In due course my father showed up at Fort Lee police station, having taken the subway to 181st Street and walked across the bridge in the rain. Together we walked back across the bridge and took the subway home to Brooklyn. All I remember my father saying, on that long and dreary journey, was that his boss had told him they could not keep him on if this were to happen again.
An implicit frontier thesis, ironical, detached, elitist, so very different from the American one, for people who disliked and mistrusted the United States and were disliked and mistrusted in return. Perhaps not so much even a frontier thesis—the frontier in the American sense is a process of repeated renewal and self-invention—rather a wilderness thesis, a bush thesis, a narrative of clinging to the edges of forbidden zones.
Already dark by the time we got to the cloisters, Peter dawdled over a bit of glass here, a tomb design after Flaxman there, mostly to provoke a volunteer attendant, a retired military type, whose courteous remarks about closing time got more elaborately courteous as his patience grew strained. We were the last visitors and the man was no doubt eager to get to his sherry and slippers. Peter became yet more obtuse, finding yet other small treasures to linger over, drawing out for our benefit the rich absurdity of the scene.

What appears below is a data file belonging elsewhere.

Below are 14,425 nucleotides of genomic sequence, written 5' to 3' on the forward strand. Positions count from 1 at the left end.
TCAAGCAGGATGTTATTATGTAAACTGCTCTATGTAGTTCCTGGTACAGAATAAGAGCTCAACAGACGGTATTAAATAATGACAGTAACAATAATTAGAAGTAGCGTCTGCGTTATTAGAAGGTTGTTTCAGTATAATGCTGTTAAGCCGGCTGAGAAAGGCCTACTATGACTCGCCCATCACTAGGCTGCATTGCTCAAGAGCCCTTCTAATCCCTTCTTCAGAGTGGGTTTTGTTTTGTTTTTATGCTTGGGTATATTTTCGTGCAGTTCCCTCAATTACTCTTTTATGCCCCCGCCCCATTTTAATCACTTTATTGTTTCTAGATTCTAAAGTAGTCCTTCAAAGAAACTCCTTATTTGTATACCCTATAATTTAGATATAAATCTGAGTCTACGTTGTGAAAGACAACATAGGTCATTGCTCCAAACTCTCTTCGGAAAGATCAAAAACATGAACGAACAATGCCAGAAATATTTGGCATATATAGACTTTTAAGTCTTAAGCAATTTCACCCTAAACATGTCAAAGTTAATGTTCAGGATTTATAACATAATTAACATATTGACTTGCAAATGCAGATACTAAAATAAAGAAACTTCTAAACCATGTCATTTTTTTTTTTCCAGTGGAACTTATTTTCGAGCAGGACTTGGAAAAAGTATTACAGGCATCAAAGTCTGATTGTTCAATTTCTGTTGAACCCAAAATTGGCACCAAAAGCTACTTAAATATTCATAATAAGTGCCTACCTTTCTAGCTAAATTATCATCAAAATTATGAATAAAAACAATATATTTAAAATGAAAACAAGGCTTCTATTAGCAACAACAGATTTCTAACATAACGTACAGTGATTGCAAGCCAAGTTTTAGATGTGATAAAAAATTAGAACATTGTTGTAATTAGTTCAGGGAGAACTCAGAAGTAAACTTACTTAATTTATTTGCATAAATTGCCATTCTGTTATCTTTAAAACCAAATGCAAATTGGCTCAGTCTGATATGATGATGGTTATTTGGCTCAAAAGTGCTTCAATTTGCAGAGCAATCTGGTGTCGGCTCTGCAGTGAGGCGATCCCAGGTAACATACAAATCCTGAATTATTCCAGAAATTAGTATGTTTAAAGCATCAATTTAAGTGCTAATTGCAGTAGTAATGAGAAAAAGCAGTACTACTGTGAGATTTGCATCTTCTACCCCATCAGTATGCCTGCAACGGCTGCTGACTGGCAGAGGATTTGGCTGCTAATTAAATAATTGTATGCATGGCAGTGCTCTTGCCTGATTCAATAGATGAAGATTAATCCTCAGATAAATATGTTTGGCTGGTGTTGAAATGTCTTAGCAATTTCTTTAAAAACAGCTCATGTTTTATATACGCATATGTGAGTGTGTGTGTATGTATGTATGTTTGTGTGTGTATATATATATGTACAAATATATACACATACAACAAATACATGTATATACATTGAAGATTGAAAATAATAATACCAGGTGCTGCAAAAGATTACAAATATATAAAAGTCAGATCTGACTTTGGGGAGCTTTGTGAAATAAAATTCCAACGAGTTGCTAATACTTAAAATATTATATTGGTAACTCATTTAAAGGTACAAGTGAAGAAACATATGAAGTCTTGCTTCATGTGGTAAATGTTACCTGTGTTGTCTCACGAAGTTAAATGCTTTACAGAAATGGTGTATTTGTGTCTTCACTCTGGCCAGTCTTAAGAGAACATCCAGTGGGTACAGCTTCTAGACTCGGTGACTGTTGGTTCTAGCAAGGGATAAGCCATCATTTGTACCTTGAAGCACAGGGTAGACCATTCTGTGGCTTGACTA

The danger in such a fantasy of withdrawal, if translated into present realities, is that it may amount to no more than idle distraction, gap-year pootling. Worse, a sort of workfare hell, the creation of a reserve army of redundant human leftovers doing useless things, a panic-response to the discourse of strivers-and-scroungers that animates much of the right.
The great books of the 1950s and 1960s were to be chewed over and quarreled over for the next forty years, but the terms of the debates they engendered were never displaced. They were anyway simply better books than anything that came after, and in retrospect I can see why I was drawn to the discipline as it then was, and why I was never afterwards diligent about keeping up with the literature, as they called it.
I took to daydreaming during these monologues, which Walsh, or Welch, took as a personal offence, and she was not long in spinning her revenge. She called me Brighteyes, after a Viking tale of H. Rider Haggard. It was her conceit that I was Swedish, and therefore thick, and it amused her to address me in a macaronic Scandinavian sing-song.